The postings on this blog are my interpretation of readings, studies and experiences therefore errors and omissions are mine and mine alone. The content surrounding the extracts of books, see bibliography on this blog site, are also mine and mine alone therefore errors and omissions are also mine and mine alone and therefore why I highly recommended one read, study, research and fact find the material for clarity. My effort here is self-clarity toward a fuller understanding of the subject matter. See the bibliography for information on the books. Please make note that this article/post is my personal analysis of the subject and the information used was chosen or picked by me. It is not an analysis piece because it lacks complete and comprehensive research, it was not adequately and completely investigated and it is not balanced, i.e., it is my personal view without the views of others including subject experts, etc. Look at this as “Infotainment rather then expert research.” This is an opinion/editorial article/post meant to persuade the reader to think, decide and accept or reject my premise. It is an attempt to cause change or reinforce attitudes, beliefs and values as they apply to martial arts and/or self-defense. It is merely a commentary on the subject in the particular article presented.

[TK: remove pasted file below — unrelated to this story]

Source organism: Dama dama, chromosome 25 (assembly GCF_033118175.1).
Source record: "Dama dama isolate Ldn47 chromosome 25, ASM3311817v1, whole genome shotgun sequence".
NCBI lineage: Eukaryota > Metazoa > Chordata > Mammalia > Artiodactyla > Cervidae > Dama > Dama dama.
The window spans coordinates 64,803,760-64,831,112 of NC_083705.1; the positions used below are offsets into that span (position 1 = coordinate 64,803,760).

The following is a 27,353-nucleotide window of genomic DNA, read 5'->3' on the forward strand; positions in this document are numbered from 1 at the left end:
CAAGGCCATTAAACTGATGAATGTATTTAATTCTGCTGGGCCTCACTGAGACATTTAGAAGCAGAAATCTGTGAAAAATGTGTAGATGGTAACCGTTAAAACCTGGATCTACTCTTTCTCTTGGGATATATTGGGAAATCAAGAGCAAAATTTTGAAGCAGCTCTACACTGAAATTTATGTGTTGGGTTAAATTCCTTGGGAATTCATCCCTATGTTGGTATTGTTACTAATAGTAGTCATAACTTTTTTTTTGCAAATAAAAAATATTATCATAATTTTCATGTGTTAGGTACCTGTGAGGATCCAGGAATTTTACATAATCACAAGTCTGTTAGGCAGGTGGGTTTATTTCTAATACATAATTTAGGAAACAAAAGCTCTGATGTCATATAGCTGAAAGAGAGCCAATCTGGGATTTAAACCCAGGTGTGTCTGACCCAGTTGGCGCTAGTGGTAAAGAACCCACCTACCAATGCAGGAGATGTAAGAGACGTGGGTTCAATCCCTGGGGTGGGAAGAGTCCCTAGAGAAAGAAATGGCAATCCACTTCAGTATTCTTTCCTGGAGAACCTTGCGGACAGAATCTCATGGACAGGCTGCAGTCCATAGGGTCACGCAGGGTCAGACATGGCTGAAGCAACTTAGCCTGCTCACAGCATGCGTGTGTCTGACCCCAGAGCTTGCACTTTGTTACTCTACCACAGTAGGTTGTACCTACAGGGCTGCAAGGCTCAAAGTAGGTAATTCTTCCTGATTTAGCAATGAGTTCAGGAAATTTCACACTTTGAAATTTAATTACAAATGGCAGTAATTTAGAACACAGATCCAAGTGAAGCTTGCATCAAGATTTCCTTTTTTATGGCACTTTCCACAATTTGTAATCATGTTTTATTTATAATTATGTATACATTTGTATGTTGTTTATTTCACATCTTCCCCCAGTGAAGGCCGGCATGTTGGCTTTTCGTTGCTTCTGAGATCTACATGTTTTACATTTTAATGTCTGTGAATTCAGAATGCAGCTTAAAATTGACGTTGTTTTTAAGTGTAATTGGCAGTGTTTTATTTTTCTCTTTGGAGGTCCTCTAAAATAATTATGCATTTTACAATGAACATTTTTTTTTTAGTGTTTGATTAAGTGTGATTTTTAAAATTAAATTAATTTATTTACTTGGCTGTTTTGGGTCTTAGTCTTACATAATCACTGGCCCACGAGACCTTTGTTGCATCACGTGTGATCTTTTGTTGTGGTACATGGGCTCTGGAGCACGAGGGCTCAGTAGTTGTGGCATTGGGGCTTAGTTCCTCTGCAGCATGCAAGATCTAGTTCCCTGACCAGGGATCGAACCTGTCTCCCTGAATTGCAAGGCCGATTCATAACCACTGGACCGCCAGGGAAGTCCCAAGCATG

Note: I will endevor to provide a bibliography and italicize any direct quotes from the materials I use for this blog. If there are mistakes, errors, and/or omissions, I take full responsibility for them as they are mine and mine alone. If you find any mistakes, errors, and/or omissions please comment and let me know along with the correct information and/or sources.